ISIS kills at least 50 SDF fighters in 72 hours, activists say

A convoy of 100 vehicles carrying ISIS militants reportedly infiltrated two villages near a prominent SDF base

CORRECTION / Fighters from the Syrian Democratic Forces (SDF), carry the coffin of a fellow fighter  the funeral of a fellow fighter, killed during a military mission, in the Kurdish-controlled city of Qamishly in northeastern Syria, on November 11, 2018.   The Kurdish-led force SDF, joint Arab-Kurdish units backed by the US-led anti-jihadist coalition said today that it was resuming its offensive against the Islamic State (IS) group in eastern Syria. They had announced a suspension to their operation on October 31 after Turkey shelled Kurdish militia posts in northern Syria.
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In some of the fiercest clashes in Syria in recent months, around 50 US-backed fighters have been killed in battles with ISIS in Deir Ezzor province since Friday.

“ISIS leveraged sandstorms, and a fog to launch a large counterattack against our forces and infiltrate areas that we had liberated recently,” Mustafa Bali, a spokesman for the Syrian Democratic Forces told The National.

The latest counterattack is not the first time SDF fighters have been forced to retreat since the start of a nearly three-month-long offensive against ISIS, which has so far failed to achieve major gains.

This suggests that militants still command sufficient defensive and offensive capabilities that allow them to hold the little ground they still control in parts of eastern Syria.

Omar Abu Leila, the head of the activist-run DeirEzzor24 news website, said up to 50 SDF fighters were killed in ISIS counter-attacks in the villages of Al Bahra and Gharanij across the past 72 hours. At least 20 others were taken hostage by the militant group, he told The National.

He also said militants killed at least two civilians, while 30 others are missing.

The UK-based Syrian Observatory for Human Rights put the number of SDF fighters killed at 92 since Friday. The monitoring group claims about 61 militants and 51 civilians, mostly their relatives, also died in the violence which saw US-led coalition air strikes targetting militant positions in the Hajin pocket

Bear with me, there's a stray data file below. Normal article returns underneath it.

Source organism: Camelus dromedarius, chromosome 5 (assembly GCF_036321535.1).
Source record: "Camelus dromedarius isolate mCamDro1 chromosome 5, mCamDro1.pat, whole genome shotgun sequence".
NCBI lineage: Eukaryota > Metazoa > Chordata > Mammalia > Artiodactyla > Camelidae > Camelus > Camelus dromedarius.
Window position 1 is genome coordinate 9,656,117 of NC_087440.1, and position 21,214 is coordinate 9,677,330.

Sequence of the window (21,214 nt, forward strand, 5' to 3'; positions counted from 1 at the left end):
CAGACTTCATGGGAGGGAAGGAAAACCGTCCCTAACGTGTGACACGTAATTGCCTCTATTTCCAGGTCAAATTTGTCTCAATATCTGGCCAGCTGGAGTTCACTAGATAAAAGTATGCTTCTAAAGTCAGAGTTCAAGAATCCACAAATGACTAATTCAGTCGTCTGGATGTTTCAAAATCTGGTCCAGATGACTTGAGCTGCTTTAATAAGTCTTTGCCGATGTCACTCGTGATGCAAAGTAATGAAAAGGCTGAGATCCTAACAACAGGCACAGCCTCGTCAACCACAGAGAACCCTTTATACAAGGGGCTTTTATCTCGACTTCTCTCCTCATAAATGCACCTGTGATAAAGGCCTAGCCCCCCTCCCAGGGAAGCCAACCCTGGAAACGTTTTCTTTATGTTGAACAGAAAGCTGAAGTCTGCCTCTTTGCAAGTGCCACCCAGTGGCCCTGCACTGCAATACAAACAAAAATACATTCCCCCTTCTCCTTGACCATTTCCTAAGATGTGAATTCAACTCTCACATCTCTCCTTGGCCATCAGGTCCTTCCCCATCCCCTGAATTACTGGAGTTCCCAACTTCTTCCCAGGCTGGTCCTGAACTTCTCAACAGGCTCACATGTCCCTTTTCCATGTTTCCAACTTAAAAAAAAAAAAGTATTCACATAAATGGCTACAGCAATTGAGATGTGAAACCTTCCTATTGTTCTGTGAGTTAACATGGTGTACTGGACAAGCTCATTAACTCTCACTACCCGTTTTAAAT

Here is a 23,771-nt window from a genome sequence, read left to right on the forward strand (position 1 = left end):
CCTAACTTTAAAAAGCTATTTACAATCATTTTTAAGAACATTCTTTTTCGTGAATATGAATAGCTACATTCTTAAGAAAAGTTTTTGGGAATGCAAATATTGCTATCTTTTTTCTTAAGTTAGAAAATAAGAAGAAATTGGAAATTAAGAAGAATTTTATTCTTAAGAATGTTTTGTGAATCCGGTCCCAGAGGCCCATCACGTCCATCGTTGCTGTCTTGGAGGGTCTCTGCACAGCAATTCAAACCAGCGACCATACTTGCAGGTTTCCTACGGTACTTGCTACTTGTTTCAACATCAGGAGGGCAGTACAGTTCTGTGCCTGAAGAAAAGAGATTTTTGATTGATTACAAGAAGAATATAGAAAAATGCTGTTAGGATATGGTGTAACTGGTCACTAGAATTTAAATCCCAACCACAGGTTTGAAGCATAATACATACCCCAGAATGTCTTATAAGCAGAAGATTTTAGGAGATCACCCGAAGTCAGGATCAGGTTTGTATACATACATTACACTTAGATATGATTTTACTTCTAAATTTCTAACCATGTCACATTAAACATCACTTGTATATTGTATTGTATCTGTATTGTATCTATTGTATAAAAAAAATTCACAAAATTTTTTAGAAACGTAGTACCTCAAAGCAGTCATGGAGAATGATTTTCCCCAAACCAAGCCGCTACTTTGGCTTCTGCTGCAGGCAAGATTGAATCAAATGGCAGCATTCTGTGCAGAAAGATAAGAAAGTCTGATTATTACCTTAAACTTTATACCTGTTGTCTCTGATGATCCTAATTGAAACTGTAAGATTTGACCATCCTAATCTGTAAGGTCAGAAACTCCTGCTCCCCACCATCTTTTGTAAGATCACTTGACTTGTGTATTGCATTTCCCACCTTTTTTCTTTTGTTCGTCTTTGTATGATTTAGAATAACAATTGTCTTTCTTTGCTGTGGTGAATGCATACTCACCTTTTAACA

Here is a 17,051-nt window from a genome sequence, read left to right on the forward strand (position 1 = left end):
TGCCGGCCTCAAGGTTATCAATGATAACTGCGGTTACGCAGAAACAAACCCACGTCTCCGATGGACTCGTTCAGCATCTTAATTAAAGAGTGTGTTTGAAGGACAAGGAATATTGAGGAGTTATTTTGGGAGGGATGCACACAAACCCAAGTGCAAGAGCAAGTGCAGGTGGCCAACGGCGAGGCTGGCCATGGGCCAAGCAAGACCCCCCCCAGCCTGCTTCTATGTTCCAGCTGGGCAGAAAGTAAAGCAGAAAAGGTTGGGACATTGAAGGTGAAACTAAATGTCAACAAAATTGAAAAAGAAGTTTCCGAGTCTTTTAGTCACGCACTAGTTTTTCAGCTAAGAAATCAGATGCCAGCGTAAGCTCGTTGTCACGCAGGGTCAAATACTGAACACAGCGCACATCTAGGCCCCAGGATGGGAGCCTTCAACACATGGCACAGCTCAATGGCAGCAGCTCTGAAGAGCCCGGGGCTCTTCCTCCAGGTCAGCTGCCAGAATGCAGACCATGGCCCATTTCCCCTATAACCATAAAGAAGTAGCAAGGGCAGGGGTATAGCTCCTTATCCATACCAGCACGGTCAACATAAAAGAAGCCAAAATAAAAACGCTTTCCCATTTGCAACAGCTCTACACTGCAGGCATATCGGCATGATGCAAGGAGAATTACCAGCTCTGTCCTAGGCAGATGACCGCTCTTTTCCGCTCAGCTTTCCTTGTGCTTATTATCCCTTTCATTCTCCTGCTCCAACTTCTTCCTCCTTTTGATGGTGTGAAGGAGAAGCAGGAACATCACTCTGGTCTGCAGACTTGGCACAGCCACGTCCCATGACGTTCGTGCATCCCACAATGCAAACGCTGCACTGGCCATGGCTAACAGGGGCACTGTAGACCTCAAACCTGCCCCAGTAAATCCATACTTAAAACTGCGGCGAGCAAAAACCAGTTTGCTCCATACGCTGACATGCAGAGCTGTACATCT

The SOHR described it as one of the "biggest and fiercest" battles in recent months, adding that it has caused one of the highest death tolls compared to recent fighting.

The SDF spokesman refused to disclose an exact casualty count among SDF fighters but said that he believes the number provided by the SOHR is “exaggerated.”

When asked to confirm whether 20 SDF fighters have been taken captive, Mr Bali said that some of his fighters “may have been captured,” but he refused to disclose an exact figure.

He said that his forces have killed scores of ISIS militants and have detained a number of fighters following fierce battles.

The SDF, a Kurdish-led alliance, has been battling to oust ISIS from the area near the Iraqi border since September.

The Observatory says 452 SDF fighters and about 739 ISIS militants have been killed since a US-backed campaign was launched nearly three months ago.

Mr Omar and the SOHR said a convoy of militants drove under the cover of heavy fog and sandstorms on Friday, penetrating the two areas near the Al Tanak oilfield, which is manned by SDF and coalition forces.

Mr Omar and the SOHR said coalition warplanes were flying overhead at the time of the attack but failed to intercept the militant convoy, despite receiving warnings from nearby residents, including groups fighting with the SDF.

The National reached out the US coalition but it was not available for comment.

ISIS fighters have since withdrawn from the area.

Eastern Syria's Hajin area is the last significant remnant of the so-called caliphate ISIS proclaimed in 2014. The rest has been lost to offensives launched by different factions in both Syria and Iraq.

Outside Hajin, the group's operations are confined to sleeper cells and to hideouts in unpopulated desert and mountain areas.

Continued ISIS operations in Hajin have caused security concerns across the border in Iraq

Abu Kameel a member of the Iraqi Popular Mobilization Forces told The National that there were no clashes near the Iraqi border this week.

However, Qais al-Khazali, the leader of Iranian-backed Asaib Ahl al-Haq group which is part of the PMF, urged the government on Saturday to provide a more formal, long-term border protection role for the militias.

"Securing Iraq's borders with Syria is among the most important duties of the Popular Mobilization Forces right now," he said in an interview with Reuters at his office in the Shi'ite holy city of Najaf on Saturday.

"The Daesh (IS) threat against Iraq won't end as long as Syria is unstable. The PMF proved it is the military side most capable of dealing with Daesh ... maybe the armed forces can invest the PMF in duties that include border security," Mr Khazali said.